Servers from Darden Restaurants File Lawsuits for Being Underpaid

Chances are you have been a patron at one of the thousands of Darden Restaurant’s in the past.  Servers from Olive Garden, Red Lobster, Long Horn Steakhouse and Capital Grille sued Darden Restaurant Inc., the Orlando-based company that operates approximately 2,000 restaurants across America, for allegedly violating the Fair Labor Standards Act by failing to pay minimum wage, failing to pay overtime wages and forcing waiters to work “off the clock” before or after their shifts.

Although the lawsuit only names two plaintiffs, they seek to represent potentially thousands of individuals who are current or former Darden employees from 2009 to the present.  According to the plaintiff’s, they are seeking millions of dollars in back pay and other compensation.

Darden spokesman, Jeff Richers, said in a statement that the company believes the claims “are baseless and fly in the face of our values and how we operate our business.”

However, this is not the first time Darden has been accused of violating labor laws. Last year, the company paid more than $27,000 in back pay and a $24,000 civil penalty for labor violations involving 109 current and former Red Lobster employees in Lubbock, Texas, as well as $25,000 in back pay and a $30,800 fine for labor violations involving Olive Garden employees in Mesquite, Texas.

Similar lawsuits are pending in Illinois and New York but this lawsuit filed in Miami is the first suit seeking to represent all Darden workers at its four major chains:  Olive Garden, Red Lobster, Long Horn Steakhouse and The Capital Grille. Its named plaintiffs are two Darden employees in Florida and Virginia.

The lawsuit was filed under the Fair Labor Standards Act. The claims against Darden include:

–       Servers showing up for shifts as scheduled but were not allowed to clock in until customers began arriving. Some were also forced to clock out and continue working without pay.

–       Employees who worked more than 40 hours per week were not paid 1.5 times their regular pay, as is required.

–       Tipped employees were told to refill salt and pepper shakers, roll silverware into napkins and vacuum for more than 20 percent of their work time. Such “side work” beyond 20 percent for tipped employees entitles them to at least minimum wage, which those employees otherwise do not usually get.

–       Exactly how much money is owed to the entire group of affected Darden workers is unclear.  The total number of employees involved exceeds 1,000.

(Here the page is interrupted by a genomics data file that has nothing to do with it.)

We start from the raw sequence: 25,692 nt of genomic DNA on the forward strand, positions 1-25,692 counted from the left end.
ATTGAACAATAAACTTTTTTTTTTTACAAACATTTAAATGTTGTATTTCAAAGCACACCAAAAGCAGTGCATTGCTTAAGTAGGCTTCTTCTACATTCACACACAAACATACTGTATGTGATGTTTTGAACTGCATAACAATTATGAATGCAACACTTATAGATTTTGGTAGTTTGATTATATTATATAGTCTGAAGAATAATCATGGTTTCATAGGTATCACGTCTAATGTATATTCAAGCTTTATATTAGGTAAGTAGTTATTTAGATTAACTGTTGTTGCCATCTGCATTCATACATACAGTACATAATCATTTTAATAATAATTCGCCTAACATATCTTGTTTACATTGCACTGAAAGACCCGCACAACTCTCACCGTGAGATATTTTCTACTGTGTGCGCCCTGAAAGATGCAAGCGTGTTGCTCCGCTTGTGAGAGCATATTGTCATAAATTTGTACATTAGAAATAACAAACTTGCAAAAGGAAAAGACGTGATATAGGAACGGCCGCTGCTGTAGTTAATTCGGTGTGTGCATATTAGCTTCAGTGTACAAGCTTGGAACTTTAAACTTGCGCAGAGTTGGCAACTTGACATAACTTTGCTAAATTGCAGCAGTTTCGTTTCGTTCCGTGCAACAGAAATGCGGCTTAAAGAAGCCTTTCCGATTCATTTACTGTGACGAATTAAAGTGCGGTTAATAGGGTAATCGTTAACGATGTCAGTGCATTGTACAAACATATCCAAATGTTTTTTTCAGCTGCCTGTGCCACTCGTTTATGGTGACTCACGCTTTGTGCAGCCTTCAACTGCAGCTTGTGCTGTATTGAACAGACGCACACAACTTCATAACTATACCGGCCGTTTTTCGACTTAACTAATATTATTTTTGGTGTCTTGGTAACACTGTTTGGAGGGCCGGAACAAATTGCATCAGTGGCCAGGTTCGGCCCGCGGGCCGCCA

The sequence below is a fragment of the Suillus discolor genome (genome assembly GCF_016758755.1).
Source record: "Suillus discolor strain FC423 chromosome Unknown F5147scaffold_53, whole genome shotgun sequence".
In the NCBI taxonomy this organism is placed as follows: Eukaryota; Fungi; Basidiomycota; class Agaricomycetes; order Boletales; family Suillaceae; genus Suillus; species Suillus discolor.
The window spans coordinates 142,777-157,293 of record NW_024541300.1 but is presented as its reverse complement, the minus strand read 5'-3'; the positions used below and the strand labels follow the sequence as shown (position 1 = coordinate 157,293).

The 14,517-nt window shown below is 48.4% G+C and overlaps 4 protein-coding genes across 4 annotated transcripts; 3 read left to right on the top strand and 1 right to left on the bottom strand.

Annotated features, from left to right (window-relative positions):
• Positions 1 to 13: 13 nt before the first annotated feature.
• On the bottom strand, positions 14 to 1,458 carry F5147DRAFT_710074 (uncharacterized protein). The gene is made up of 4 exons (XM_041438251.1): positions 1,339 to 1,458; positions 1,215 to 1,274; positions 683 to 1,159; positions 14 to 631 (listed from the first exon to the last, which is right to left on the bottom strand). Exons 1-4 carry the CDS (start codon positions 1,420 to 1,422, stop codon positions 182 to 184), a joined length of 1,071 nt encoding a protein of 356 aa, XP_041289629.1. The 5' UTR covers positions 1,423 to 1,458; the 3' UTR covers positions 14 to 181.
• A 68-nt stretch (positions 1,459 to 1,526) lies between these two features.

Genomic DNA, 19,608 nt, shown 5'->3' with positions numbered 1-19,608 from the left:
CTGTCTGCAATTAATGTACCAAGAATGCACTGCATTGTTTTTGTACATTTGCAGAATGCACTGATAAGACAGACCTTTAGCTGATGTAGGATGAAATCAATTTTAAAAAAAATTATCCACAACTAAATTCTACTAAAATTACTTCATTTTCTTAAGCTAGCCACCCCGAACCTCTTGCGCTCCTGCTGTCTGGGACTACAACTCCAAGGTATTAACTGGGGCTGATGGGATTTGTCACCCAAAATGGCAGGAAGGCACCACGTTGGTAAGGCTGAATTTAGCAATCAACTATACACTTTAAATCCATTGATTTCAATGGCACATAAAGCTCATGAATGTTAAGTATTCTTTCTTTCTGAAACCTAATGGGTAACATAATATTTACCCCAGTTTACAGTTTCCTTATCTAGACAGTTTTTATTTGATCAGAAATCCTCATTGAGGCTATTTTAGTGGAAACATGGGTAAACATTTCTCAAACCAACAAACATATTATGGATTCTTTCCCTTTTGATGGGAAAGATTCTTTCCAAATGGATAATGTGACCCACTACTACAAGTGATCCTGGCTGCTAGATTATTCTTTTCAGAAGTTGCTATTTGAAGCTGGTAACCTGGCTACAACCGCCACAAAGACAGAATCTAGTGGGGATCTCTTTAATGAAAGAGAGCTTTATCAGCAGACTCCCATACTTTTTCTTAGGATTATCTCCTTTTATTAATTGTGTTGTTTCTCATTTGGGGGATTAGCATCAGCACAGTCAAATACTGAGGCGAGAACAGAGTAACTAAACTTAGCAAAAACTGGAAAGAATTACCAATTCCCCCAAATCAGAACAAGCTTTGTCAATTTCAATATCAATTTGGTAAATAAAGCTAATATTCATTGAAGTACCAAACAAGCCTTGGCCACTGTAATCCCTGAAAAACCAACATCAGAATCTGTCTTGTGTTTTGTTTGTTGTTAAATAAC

Richers noted that neither of the two former employees filing the lawsuit ever brought their complaints to their supervisors’ attention.

He added that “each of our brands complies with all the federal and state labor and employment laws and we’re proud of our standing as an employer of choice.”  Darden ranked number 99 on Fortune magazine’s list of 100 Best Places to Work for 2012. It also made the list last year, as well.

Most people complain about the servers in restaurants every now and then, but do you ever wonder what the servers think of us, as patrons? Or what the servers think of their managers?

One disgruntled waitress who was formerly employed at Red Lobster was so angry when she left her job, she started a website called The Stained Apron.  It is a place where wait staff can complain freely about their customers and their managers.  Regarding the recent lawsuit filed against Darden, she said, “These things need to be exposed and talked about. It’s not ‘baseless’ as they say. I think the employees will be successful.”

Waiters and waitresses earn minimum wage pay from the restaurant that employs them, because it is understood that they work for tips to supplement their pay. When they work overtime, they expect to be compensated appropriately at 1.5 times their regular pay. Additionally, when they are taken away from waiting tables to do menial chores, it costs them money, in the form of tips, which they depend on.

The company runs 2,000 restaurants with more than 185,000 employees and generates $8 billion in annual sales. They also own Bahama Breeze, Seasons 52, Eddie V’s and Yard House.

Do you think Darden would be successful without having a staff to serve their patrons in their 2,000 restaurants? If they continue to mistreat their employees and violate the Fair Labor Standards Act, their ranking on Fortune magazine’s list of 100 Best Places to Work will definitely change.

Feel free to comment on this blog post. Contact one of our Gacovino Lake attorneys at 1-800-246-HURT (4878).

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